Plan of Champ de Mars, Paris 1889
This is a twenty-six by forty-eight centimeter plan of the Champ de Mars during the Exposition Universelle of 1889, used by visitors at the time of the fair, a bold political statement on the part of France, as well as an overwhelming success. The Third Republic was established in Paris in 1870, and by 1884, when preliminary studies for the the Exposition Universelle were launched, many political issues were still largely unresolved. In 1870 Napoleon III surrendered at the Battle of Sedan during the Franco-Prussian War. Two days after the defeat Republicans proclaimed the advent of the Third Republic. The Franco-Prussian war ended with Paris's capitulation in 1871. A group of Parisians found Prussia's terms humiliating and wanted to keep fighting. Later dubbed the Communards, they established a dictatorship in Paris known as the Central Committee of the National Guard, later renamed La Commune. However, before La Commune could put its principles into effect, The National Assembly sent troops into Paris to eradicate the uprising. Even with the elimination of La Commune, there was great dissention within the government. There were conflicts between and within the Left and Right movements. An economic depression began in France in 1873 and worsened into the 1880s, affecting agriculture, industry, and small-scale trade. Citizen unrest was clearly evident in the popularity of General Georges Boulanger, who promised a reform, if not revolution, of the existing government.. In 1888, when Boulanger was at the height of his political esteem, the threat of governmental crisis was very palpable.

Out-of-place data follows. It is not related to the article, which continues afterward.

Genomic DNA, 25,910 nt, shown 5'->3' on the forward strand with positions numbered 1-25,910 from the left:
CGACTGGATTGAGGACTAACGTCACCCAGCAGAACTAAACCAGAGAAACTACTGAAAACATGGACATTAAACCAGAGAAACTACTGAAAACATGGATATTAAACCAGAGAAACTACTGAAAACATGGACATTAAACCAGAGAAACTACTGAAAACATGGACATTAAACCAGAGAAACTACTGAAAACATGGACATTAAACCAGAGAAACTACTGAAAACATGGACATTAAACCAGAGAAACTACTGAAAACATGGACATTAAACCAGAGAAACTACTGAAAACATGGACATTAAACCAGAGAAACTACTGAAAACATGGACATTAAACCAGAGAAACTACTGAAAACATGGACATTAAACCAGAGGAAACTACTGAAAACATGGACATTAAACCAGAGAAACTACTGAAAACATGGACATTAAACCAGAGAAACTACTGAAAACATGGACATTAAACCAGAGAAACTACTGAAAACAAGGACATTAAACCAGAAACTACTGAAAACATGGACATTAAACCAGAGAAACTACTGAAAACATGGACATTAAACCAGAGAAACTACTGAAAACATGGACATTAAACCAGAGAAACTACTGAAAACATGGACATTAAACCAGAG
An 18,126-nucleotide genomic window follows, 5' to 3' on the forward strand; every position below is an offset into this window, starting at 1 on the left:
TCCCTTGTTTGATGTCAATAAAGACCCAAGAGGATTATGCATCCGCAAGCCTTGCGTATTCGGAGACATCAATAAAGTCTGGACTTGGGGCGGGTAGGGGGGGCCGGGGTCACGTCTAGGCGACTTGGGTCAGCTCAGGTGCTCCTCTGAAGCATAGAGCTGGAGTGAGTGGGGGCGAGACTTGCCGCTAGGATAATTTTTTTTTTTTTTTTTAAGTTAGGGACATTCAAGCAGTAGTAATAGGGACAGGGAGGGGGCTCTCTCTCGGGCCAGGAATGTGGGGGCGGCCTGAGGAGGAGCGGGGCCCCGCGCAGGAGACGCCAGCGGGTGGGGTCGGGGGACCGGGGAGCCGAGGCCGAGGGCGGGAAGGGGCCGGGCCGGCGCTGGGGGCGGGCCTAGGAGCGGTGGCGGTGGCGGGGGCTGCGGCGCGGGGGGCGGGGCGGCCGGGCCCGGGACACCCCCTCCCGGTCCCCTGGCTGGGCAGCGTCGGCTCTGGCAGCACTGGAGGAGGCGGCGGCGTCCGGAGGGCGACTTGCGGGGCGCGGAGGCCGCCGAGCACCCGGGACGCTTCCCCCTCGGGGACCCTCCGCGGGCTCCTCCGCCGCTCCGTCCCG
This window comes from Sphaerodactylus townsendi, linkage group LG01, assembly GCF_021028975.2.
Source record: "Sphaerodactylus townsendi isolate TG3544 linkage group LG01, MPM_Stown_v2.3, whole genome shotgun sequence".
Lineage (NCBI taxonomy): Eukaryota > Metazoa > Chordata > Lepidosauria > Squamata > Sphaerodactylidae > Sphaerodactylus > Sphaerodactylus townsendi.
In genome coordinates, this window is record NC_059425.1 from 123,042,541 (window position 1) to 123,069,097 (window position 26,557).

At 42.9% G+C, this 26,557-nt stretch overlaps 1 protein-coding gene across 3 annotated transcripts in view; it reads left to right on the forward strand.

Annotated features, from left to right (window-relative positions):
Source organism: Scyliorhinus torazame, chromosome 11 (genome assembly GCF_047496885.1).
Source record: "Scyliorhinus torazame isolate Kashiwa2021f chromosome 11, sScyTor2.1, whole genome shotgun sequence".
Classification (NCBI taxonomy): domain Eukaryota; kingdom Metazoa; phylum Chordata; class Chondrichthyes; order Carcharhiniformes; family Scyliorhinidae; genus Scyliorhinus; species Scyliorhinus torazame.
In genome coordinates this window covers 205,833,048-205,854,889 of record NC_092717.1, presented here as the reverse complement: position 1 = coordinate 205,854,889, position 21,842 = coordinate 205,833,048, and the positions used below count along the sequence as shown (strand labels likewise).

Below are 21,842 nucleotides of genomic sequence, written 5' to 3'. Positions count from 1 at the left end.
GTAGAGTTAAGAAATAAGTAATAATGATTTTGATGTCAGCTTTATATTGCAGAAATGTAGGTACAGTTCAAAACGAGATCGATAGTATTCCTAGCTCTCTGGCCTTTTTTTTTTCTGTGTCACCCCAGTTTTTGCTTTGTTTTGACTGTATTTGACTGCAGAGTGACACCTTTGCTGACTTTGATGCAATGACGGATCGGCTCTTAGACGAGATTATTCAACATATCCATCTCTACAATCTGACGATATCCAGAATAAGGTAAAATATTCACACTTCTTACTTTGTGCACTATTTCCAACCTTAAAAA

It was under these circumstances that the Paris exposition of 1889, to commemorate the centennial anniversary of the French Revolution, was planned. Prime Minister Jules Ferry first proposed an exposition in 1880, with three political goals of "reconciliation, rehabilitation, and imperial supremacy" in mind (73, Silverman). The exposition would portray the Third Republic in a prestigious light, restoring pride and confidence in the flagging government. It would boost the economy, bolster the metal industry with the erection of immense pavilions, and create new job opportunities for workers. Political and social differences would be suspended for the duration of the fair.
Several sites were considered for the exposition, including the Champs Elysées, the Bois de Boulogne, and Bois de Vincennes. The Champ de Mars, which was finally selected as the main location for the exposition, has had a rich history. Comprising the stretch of land reaching from the Seine river to the École Militaire, it was used as the military school's parade ground. In 1790 the Fête de la Fédération was held on its grounds, and King Louis XVI took an oath to uphold the new constitution. In 1794, it witnessed the rally of the Supreme Being, a significant episode of the French Revolution. Since then, the Champ de Mars has been the site for several...